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CHAPTER 2 They Hear New Tidings of Utterbol
 It was on a fair evening of later autumn-tide that they won their way out of the Gates of the Mountains, and came under the rock of the Fighting Man. There they kissed and comforted each other in memory of the terror and loneliness wherewith they had entered the Mountains that other time; though, sooth to say, it was to them now like the reading of sorrow in a book.  
But when they came out with joyful hearts into the green plain betwixt the mountains and the River of Lava, they looked westward, and beheld no great way off a little bower or cot, builded of boughs and rushes by a blackthorn copse; and as they rode toward it they saw a man come forth therefrom, and presently saw that he was hoary, a man with a long white beard. Then Ralph gave a glad cry, and set spurs to his horse and galloped over the plain; for he deemed that it could be none other than the Sage of Swevenham; and Ursula came pricking after him laughing for joy. The old man abode their coming, and Ralph leapt off his horse at once, and kissed and embraced him; but the Sage said: "There is no need to ask thee of tidings; for thine eyes and thine whole body tell me that thou hast drunk of the Well at the World's End. And that shall be better for thee belike than it has been for me; though for me also the world has not gone ill after my fashion since I drank of that water."
Then was Ursula come up, and she also lighted down and made much of the Sage. But he said: "Hail, daughter! It is sweet to see thee so, and to wot that thou art in the hands of a mighty man: for I know that Ralph thy man is minded for his Father's House, and the deeds that abide him there; and I think we may journey a little way together; for as for me, I would go back to Swevenham to end my days there, whether they be long or short."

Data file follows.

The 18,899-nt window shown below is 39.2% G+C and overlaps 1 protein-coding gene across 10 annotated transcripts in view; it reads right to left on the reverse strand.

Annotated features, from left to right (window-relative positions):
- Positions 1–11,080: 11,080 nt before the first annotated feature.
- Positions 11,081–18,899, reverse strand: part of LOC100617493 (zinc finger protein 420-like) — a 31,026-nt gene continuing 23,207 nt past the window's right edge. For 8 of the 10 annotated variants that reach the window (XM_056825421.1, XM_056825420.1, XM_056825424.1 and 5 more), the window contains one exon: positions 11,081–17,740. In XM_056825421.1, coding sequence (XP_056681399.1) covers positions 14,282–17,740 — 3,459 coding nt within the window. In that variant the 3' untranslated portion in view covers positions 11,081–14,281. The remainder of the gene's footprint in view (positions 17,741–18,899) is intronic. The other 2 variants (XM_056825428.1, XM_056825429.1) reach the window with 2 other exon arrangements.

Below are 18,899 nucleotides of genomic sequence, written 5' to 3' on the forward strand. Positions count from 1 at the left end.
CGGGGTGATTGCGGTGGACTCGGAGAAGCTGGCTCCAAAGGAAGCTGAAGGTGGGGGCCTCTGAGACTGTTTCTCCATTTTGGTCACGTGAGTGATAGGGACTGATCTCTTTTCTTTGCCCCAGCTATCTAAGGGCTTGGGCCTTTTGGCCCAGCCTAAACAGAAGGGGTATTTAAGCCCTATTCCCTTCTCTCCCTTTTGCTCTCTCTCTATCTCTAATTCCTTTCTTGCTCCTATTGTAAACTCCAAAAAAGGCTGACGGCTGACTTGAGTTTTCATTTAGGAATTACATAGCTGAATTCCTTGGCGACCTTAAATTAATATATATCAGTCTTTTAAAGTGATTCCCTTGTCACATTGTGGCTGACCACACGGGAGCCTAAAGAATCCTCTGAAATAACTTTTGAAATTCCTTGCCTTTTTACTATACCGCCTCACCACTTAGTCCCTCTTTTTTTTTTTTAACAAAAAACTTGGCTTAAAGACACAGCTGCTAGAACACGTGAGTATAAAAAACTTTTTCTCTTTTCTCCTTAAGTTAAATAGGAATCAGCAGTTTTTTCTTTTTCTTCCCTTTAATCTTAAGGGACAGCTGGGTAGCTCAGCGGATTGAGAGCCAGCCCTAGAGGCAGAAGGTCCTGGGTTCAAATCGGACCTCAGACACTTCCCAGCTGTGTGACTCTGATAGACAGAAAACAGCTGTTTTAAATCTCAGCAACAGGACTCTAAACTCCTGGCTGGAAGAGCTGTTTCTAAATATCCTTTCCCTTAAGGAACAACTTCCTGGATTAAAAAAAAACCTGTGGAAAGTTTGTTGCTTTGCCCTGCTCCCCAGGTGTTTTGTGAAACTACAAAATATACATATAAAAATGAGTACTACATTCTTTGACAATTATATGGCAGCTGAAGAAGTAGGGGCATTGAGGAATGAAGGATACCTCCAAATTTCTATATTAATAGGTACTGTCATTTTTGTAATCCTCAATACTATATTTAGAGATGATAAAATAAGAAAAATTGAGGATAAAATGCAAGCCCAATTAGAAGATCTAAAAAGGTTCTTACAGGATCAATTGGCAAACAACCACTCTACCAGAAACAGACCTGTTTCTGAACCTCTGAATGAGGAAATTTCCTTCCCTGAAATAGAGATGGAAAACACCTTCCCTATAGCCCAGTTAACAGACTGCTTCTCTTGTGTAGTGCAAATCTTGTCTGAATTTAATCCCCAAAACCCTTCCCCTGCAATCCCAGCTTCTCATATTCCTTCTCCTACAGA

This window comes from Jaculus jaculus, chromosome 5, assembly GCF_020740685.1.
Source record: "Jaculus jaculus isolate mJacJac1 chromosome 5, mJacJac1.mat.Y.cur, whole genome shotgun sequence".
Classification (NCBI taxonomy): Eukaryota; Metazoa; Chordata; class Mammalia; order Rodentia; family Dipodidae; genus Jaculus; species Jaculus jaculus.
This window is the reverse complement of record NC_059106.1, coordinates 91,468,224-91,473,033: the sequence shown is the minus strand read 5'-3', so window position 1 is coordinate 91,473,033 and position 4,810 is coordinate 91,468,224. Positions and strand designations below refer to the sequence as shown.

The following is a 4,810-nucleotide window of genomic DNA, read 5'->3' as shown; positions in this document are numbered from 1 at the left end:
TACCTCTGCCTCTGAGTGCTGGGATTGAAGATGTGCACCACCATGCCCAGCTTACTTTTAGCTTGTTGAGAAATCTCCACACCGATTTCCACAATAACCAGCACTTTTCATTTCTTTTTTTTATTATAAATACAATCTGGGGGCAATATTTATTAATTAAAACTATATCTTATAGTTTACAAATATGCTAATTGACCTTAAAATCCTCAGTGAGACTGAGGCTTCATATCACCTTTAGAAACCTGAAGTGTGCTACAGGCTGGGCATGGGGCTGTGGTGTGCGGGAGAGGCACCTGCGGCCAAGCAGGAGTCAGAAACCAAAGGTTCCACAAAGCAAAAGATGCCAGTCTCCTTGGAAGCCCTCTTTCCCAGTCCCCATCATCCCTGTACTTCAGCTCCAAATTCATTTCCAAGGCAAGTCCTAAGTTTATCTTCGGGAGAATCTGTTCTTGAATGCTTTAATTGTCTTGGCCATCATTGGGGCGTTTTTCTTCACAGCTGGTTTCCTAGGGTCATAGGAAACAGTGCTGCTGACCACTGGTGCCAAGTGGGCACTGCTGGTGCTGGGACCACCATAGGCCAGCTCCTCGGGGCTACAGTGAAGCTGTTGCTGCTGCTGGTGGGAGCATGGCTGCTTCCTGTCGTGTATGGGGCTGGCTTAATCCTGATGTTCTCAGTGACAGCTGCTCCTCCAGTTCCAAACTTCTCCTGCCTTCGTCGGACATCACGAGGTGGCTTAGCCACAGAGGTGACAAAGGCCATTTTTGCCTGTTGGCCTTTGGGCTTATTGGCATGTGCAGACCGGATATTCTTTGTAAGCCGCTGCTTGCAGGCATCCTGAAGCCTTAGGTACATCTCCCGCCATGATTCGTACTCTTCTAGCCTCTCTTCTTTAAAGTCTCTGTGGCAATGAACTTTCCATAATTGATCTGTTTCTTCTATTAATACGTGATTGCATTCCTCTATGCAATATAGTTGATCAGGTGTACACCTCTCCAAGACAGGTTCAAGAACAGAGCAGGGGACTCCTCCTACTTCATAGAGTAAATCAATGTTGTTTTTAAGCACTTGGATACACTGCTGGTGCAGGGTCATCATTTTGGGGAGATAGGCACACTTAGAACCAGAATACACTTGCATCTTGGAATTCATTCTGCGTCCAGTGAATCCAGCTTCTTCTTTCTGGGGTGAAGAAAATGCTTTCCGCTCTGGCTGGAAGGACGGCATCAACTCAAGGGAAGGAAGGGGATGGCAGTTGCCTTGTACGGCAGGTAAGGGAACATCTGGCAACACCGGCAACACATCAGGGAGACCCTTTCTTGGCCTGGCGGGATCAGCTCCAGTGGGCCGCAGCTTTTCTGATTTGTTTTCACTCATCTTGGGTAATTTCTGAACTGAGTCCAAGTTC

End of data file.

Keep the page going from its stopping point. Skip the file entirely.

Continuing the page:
But Ralph said: "As for that, thou mayst go further than Swevenham, and as far as Upmeads, where there will be as many to love and cherish thee as at Swevenham."
The old man laughed a little, and reddened withal, but answered nothing.
Then they untrussed their sumpter-beast, and took meat and drink from his burden, and they ate and drank together, sitting on the green grass there; and the twain made great joy of the Sage, and told him the whole tale; and he told them that he had been abiding there since the spring-tide, lest they might have turned back without accomplishing their quest, and then may-happen he should have been at hand to comfort them, or the one of them left, if so it had befallen. "But," quoth he, "since ye have verily drunk of the Well at the World's End, ye have come back no later than I looked for you."
That night they slept in the bower there, and on the morrow betimes, the Sage drove together three or four milch goats that he pastured there, and went their ways over the plain, and so in due time entered into the lava-sea. But the first night that they lay there, though it was moonless and somewhat cloudy, they saw no glare of the distant earth-fires which they had looked for; and when on the morrow they questioned the Sage thereof, he said: "The Earth-fires ceased about the end of last year, as I have heard tell. But sooth it is that the foreboding of the Giant's Candle was............
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